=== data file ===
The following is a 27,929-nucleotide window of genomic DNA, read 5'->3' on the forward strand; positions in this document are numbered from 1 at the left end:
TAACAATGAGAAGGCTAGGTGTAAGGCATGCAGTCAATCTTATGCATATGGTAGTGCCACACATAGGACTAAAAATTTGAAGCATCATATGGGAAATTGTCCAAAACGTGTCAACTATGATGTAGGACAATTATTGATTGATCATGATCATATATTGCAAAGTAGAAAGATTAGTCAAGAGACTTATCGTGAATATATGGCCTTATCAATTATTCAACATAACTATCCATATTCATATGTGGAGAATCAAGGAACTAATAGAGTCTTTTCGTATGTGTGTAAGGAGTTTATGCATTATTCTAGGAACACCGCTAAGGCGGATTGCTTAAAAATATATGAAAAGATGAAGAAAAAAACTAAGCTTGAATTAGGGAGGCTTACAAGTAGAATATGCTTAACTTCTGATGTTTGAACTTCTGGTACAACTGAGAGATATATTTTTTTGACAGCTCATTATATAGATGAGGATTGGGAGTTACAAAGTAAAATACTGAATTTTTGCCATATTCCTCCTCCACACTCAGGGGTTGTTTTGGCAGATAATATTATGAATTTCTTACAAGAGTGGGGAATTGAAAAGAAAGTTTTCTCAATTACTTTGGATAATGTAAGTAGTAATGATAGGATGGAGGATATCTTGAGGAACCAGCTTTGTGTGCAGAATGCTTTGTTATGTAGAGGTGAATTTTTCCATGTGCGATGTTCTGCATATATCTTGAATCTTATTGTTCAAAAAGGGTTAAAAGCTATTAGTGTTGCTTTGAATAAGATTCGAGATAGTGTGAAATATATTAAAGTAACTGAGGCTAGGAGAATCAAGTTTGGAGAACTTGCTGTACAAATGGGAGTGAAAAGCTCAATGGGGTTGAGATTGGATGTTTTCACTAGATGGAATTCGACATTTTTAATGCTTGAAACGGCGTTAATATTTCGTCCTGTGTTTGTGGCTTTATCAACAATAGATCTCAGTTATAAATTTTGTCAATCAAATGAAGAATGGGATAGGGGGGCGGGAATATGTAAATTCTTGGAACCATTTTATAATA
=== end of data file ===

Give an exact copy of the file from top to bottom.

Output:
The following is a 27,929-nucleotide window of genomic DNA, read 5'->3' on the forward strand; positions in this document are numbered from 1 at the left end:
TAACAATGAGAAGGCTAGGTGTAAGGCATGCAGTCAATCTTATGCATATGGTAGTGCCACACATAGGACTAAAAATTTGAAGCATCATATGGGAAATTGTCCAAAACGTGTCAACTATGATGTAGGACAATTATTGATTGATCATGATCATATATTGCAAAGTAGAAAGATTAGTCAAGAGACTTATCGTGAATATATGGCCTTATCAATTATTCAACATAACTATCCATATTCATATGTGGAGAATCAAGGAACTAATAGAGTCTTTTCGTATGTGTGTAAGGAGTTTATGCATTATTCTAGGAACACCGCTAAGGCGGATTGCTTAAAAATATATGAAAAGATGAAGAAAAAAACTAAGCTTGAATTAGGGAGGCTTACAAGTAGAATATGCTTAACTTCTGATGTTTGAACTTCTGGTACAACTGAGAGATATATTTTTTTGACAGCTCATTATATAGATGAGGATTGGGAGTTACAAAGTAAAATACTGAATTTTTGCCATATTCCTCCTCCACACTCAGGGGTTGTTTTGGCAGATAATATTATGAATTTCTTACAAGAGTGGGGAATTGAAAAGAAAGTTTTCTCAATTACTTTGGATAATGTAAGTAGTAATGATAGGATGGAGGATATCTTGAGGAACCAGCTTTGTGTGCAGAATGCTTTGTTATGTAGAGGTGAATTTTTCCATGTGCGATGTTCTGCATATATCTTGAATCTTATTGTTCAAAAAGGGTTAAAAGCTATTAGTGTTGCTTTGAATAAGATTCGAGATAGTGTGAAATATATTAAAGTAACTGAGGCTAGGAGAATCAAGTTTGGAGAACTTGCTGTACAAATGGGAGTGAAAAGCTCAATGGGGTTGAGATTGGATGTTTTCACTAGATGGAATTCGACATTTTTAATGCTTGAAACGGCGTTAATATTTCGTCCTGTGTTTGTGGCTTTATCAACAATAGATCTCAGTTATAAATTTTGTCAATCAAATGAAGAATGGGATAGGGGGGCGGGAATATGTAAATTCTTGGAACCATTTTATAATA